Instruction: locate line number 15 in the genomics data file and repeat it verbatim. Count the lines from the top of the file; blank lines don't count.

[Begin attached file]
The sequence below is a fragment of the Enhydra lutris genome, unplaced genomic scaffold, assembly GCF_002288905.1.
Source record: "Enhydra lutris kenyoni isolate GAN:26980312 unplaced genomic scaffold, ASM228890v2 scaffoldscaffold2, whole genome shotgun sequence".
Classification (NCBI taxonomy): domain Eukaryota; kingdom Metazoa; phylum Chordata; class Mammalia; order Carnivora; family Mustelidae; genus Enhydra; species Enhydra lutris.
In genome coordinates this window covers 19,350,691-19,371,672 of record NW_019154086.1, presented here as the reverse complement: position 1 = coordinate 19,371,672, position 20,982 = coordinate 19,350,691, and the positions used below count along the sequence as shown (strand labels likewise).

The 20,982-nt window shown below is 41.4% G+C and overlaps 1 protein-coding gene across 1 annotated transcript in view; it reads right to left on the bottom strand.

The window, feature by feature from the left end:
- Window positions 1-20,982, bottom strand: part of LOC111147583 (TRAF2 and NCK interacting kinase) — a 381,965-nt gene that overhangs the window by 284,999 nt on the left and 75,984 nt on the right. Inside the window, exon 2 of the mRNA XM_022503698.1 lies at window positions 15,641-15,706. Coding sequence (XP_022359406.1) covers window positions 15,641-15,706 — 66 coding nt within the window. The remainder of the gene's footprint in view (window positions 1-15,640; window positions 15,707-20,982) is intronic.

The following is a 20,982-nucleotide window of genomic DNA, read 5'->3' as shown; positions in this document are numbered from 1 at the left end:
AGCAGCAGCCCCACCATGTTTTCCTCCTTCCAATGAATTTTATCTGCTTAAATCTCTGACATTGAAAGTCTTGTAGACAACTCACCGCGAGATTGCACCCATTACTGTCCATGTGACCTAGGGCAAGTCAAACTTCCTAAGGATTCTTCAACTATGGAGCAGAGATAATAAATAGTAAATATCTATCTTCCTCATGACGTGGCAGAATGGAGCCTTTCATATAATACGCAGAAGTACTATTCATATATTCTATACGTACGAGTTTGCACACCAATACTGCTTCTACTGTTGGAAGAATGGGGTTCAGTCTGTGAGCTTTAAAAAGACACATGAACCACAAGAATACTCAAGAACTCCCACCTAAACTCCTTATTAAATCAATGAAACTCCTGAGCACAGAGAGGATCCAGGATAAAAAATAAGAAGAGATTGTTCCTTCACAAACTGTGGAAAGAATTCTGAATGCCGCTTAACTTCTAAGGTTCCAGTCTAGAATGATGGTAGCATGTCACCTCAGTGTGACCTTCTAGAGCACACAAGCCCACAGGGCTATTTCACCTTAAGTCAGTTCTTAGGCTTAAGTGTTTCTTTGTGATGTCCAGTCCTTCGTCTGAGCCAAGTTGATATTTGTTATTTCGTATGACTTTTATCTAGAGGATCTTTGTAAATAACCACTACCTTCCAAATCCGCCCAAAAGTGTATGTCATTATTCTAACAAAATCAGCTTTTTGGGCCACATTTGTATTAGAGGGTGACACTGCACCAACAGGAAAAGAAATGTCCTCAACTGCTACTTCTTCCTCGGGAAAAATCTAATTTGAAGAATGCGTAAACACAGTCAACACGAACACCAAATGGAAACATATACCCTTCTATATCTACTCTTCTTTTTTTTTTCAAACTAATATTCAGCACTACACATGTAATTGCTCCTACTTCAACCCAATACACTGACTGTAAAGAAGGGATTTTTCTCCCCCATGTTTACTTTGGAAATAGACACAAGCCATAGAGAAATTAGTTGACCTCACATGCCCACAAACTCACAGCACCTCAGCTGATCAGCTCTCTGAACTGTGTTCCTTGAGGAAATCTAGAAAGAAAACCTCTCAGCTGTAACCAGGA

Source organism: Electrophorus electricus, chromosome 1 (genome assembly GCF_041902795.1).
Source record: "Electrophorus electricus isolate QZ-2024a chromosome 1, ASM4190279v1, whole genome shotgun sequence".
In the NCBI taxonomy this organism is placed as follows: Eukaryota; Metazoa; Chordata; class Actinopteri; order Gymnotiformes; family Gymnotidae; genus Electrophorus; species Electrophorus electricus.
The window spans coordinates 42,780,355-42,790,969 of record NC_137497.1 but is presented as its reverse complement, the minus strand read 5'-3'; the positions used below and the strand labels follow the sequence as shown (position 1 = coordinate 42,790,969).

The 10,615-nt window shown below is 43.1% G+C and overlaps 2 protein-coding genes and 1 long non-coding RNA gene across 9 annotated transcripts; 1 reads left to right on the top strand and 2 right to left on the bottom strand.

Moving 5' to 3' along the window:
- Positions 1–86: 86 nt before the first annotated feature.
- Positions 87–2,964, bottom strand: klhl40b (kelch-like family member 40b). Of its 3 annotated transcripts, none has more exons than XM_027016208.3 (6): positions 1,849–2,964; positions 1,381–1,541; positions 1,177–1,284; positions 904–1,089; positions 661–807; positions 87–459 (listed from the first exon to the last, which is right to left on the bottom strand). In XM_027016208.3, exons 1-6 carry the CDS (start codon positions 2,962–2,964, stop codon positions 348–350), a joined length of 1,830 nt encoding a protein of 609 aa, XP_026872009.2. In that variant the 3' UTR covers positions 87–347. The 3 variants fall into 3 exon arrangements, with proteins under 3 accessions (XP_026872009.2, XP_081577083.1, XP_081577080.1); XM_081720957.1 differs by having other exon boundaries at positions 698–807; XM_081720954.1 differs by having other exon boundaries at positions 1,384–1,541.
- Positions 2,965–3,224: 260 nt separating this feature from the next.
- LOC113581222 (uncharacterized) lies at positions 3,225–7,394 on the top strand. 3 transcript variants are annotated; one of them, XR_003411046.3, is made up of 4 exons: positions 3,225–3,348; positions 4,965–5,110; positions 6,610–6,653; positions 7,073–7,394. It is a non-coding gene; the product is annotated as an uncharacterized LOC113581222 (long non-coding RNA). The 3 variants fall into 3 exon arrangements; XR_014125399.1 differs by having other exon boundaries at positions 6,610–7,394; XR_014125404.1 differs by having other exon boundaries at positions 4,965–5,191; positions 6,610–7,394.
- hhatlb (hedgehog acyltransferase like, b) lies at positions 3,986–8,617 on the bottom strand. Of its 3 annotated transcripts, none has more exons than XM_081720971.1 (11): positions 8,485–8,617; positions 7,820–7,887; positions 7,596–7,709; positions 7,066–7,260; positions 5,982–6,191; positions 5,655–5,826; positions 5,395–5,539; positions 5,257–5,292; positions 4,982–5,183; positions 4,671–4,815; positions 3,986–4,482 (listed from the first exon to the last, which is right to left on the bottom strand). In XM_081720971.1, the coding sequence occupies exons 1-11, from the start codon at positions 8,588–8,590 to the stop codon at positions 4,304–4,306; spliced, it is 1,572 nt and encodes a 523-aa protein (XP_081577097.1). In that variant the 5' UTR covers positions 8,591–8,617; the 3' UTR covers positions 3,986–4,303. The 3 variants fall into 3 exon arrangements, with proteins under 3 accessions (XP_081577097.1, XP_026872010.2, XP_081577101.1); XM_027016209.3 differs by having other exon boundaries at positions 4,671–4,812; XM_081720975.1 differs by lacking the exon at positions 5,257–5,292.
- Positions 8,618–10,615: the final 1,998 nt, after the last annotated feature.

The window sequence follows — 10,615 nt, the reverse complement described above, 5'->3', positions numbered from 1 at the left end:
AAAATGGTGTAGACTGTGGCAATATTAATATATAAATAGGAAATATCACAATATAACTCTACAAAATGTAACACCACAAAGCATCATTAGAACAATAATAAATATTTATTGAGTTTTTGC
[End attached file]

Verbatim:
Moving 5' to 3' along the window: